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Music saved Jimmi Soldo's life

Written by
Laura Gooley
Special to the Islander

Local musician Jimmi Soldo has seen great success over the past five years, diving into the area music scene following some hard times.

Soldo grew up in a bad situation, poor and homeless for a while, he said. Last year, he was named No. 4 guitar player in South Jersey by Elephant Talk radio, and this year, he released his latest CD at the Stone Pony in Asbury Park.

Soldo has been playing guitar for more than 30 years, having received his first guitar as a birthday gift back in 1982. Since, he’s been singing, playing and writing songs.

“(I) sort of … need it to live,” he said. “Music saved my life in more ways than one.”

First becoming a self-taught mechanic, and ending up working on a television show, “music was secondary but always present,” he said. Soldo found himself unemployed when the show went down with the economy in 2008.

“I have been a musician, professionally, since then.” In 2010, Soldo began his “Total Acoustic” solo show as well as his band, Blue Dynamite — two very different gigs that sustain Soldo's wallet and soul.

In Blue Dynamite, Soldo plays mainly covers, his own way, “and it freakin' rocks,” he said. His three piece band puts on a show, he said, with Soldo on guitar and vocals, Instant Karma's Mike Fev on bass, and Tongue N Groove's Donny Massa on drums.

These hand-picked musicians are “the best,” Soldo said, calling Fev “a showman and a soloist in his own right,” and referring to Massa's “thick hard-rock beat” as “invigorating, to say the least.”

Soldo himself plays a Stratocaster, which he built through two or more custom amps, he said. He plays a unique guitar tone, creating a voice of his own which is “very recognizable,” he said. “The same way you can tell Santana from just a few notes, you know it's me when I play.”

Jimi Hendrix had a huge influence on him, in terms of “his complete freedom and understanding with the fret-board,” Soldo said. “Jimi opened up new paths and had a way of not getting stuck in playing scales over and over that should remind us all what true musical expression is.”

Soldo's vocals are sung through a harmonizer, “so I can be very free with my lyrics,” he said, noting that often, songs get free-styled on the spot.

A Blue Dynamite show is never the same; it’s never based on a set list. Instead, “I read the room and play what they want to hear,” Soldo said. “I drive the attention of that room.”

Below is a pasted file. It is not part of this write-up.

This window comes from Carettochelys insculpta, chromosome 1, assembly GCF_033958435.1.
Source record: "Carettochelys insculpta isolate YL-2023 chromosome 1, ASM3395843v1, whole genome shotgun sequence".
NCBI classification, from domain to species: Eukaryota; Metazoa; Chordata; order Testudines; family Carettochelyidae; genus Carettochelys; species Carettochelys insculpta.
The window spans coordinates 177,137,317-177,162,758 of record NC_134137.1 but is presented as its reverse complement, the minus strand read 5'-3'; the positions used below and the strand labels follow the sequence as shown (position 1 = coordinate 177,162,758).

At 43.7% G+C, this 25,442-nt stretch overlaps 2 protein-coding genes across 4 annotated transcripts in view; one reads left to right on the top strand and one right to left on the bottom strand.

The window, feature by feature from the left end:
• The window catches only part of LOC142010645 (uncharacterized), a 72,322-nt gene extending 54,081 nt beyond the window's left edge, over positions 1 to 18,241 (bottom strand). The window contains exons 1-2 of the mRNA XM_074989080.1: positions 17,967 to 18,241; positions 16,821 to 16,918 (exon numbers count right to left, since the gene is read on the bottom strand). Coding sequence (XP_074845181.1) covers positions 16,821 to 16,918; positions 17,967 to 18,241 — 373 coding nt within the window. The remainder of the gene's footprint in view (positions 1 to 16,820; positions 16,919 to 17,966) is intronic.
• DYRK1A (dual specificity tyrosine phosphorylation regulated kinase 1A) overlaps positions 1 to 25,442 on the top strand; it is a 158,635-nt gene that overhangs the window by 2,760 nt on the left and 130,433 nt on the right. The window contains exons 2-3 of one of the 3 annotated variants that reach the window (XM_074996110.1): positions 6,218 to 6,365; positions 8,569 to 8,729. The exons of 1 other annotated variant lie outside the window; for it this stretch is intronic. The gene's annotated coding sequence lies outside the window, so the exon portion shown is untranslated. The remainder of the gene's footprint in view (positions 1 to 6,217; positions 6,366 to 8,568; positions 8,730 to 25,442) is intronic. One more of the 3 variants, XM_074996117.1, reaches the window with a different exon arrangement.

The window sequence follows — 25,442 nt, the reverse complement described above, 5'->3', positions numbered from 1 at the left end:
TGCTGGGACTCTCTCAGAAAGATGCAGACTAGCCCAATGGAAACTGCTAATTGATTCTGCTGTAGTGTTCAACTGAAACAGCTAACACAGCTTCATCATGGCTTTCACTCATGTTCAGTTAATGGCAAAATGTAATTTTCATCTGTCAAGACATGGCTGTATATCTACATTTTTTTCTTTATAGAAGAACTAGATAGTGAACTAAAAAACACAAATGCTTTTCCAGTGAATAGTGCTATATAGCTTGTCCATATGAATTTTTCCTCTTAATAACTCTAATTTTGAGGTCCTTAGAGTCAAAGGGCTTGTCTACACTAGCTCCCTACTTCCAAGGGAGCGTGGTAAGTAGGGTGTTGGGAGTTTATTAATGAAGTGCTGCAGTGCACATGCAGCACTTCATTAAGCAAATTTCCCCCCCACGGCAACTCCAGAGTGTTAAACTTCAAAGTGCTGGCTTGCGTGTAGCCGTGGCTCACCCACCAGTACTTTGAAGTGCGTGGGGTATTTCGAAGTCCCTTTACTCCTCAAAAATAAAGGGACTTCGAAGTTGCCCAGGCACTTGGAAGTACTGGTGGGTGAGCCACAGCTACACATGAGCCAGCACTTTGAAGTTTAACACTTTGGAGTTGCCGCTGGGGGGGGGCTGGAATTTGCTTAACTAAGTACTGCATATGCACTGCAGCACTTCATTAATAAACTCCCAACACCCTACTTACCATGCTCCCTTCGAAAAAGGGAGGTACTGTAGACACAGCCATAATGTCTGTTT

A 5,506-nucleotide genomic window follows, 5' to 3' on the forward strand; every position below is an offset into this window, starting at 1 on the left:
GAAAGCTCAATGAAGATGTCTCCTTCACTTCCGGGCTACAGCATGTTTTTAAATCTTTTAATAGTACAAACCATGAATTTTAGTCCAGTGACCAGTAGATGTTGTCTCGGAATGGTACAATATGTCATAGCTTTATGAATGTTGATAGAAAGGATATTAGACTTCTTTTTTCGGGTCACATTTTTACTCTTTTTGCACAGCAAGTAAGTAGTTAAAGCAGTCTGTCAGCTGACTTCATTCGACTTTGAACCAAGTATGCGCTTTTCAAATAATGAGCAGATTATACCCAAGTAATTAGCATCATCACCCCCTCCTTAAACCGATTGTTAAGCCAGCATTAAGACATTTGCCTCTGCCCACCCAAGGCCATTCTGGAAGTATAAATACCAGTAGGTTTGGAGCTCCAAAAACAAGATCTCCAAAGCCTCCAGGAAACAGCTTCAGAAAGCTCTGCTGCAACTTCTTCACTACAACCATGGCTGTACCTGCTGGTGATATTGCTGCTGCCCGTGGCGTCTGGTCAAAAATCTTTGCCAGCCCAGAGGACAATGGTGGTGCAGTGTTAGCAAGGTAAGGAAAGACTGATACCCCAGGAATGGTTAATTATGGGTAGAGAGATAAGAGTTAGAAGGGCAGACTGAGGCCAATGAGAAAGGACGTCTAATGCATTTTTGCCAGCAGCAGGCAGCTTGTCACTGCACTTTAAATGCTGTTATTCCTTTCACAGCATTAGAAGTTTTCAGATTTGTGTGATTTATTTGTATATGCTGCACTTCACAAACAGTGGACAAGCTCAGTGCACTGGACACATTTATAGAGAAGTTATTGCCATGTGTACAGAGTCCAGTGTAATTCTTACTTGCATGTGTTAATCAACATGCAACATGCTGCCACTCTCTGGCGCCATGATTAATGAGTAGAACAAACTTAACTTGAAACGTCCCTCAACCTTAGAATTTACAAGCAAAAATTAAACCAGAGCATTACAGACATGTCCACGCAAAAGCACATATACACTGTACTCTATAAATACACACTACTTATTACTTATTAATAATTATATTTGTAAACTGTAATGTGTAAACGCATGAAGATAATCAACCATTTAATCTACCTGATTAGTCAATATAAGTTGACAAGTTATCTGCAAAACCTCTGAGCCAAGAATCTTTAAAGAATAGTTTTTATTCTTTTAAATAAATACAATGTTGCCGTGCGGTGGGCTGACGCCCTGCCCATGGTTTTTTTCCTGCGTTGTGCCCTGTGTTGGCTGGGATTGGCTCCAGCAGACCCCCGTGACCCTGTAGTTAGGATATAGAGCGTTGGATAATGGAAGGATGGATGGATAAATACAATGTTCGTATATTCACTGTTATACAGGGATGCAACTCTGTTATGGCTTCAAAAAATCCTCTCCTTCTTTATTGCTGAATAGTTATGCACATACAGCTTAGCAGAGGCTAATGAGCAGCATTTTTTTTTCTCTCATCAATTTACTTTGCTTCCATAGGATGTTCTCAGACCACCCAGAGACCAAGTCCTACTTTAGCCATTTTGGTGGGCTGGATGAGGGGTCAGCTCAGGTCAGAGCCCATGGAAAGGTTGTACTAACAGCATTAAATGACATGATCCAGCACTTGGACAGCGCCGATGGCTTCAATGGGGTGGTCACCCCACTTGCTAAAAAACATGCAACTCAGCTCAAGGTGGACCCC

The band's performance style is created by Soldo, with songs arranged in medleys and amalgamations “that seem to fit.” Some examples include combining Hendrix's “The Wind Cries Mary” with Pearl Jam's “Yellow Ledbetter,” and John Mayer's “Slow Dancing in a Burning Room” with Weezer's “Say It Ain't So.”

“You wouldn't think that these songs go together, but they do,” he said.

Other times, tunes are performed in mini “sets” of the same artist, as a tribute; however, being a Jersey boy, “I DON'T play any Springsteen – I play Springsteen covers!” he said. “The joke here is that I play other songs the way I think they'd sound if Bruce wrote them.”

Soldo pointed to Buggles' “Video Killed the Radio Star” and Joe Jackson's “Is She Really Going Out With Him,” which the band plays “all heartfelt, blue collar, growly-voiced – Jersified.”

Amid the high-energy show, Soldo may quiet the band for something a little different – “a volume knob-swell solo rendition of 'Somewhere Over the Rainbow' reminiscent of Jeff Beck,” he said, “as the entire bar falls to a whisper in between notes, then erupts into applause on my last note.”

Soldo does have original songs he has recorded, and “sometimes I can't make it through a show without playing one or two,” he said. “My crowd would lynch me.”

Soldo's acoustic show is a more intimate gig, with a focus on his vocals.

“It's better, sweeter, more real and in your face,” he said. “You get a real look into an artist's heart.”

Musically, his Total Acoustic show presents familiar songs arranged in his own way. While there may be “a few cross-over songs” from his band, the arrangements differ, often changing the whole feel of the song, he said.

“I'm proud of my electric show but my acoustic act is my love and it's entirely different than the electric show,” he said. “I pour my heart and soul out every single time, and people notice.”

Check out both shows this weekend. First up is Jimmi Soldo's Blue Dynamite at the Lighthouse Tavern in Waretown Friday, starting at 9 p.m. On Saturday, his solo acoustic show takes place at Mystic Island Casino in Little Egg Harbor, starting at 10.

For more information on Jimmi Soldo, check out


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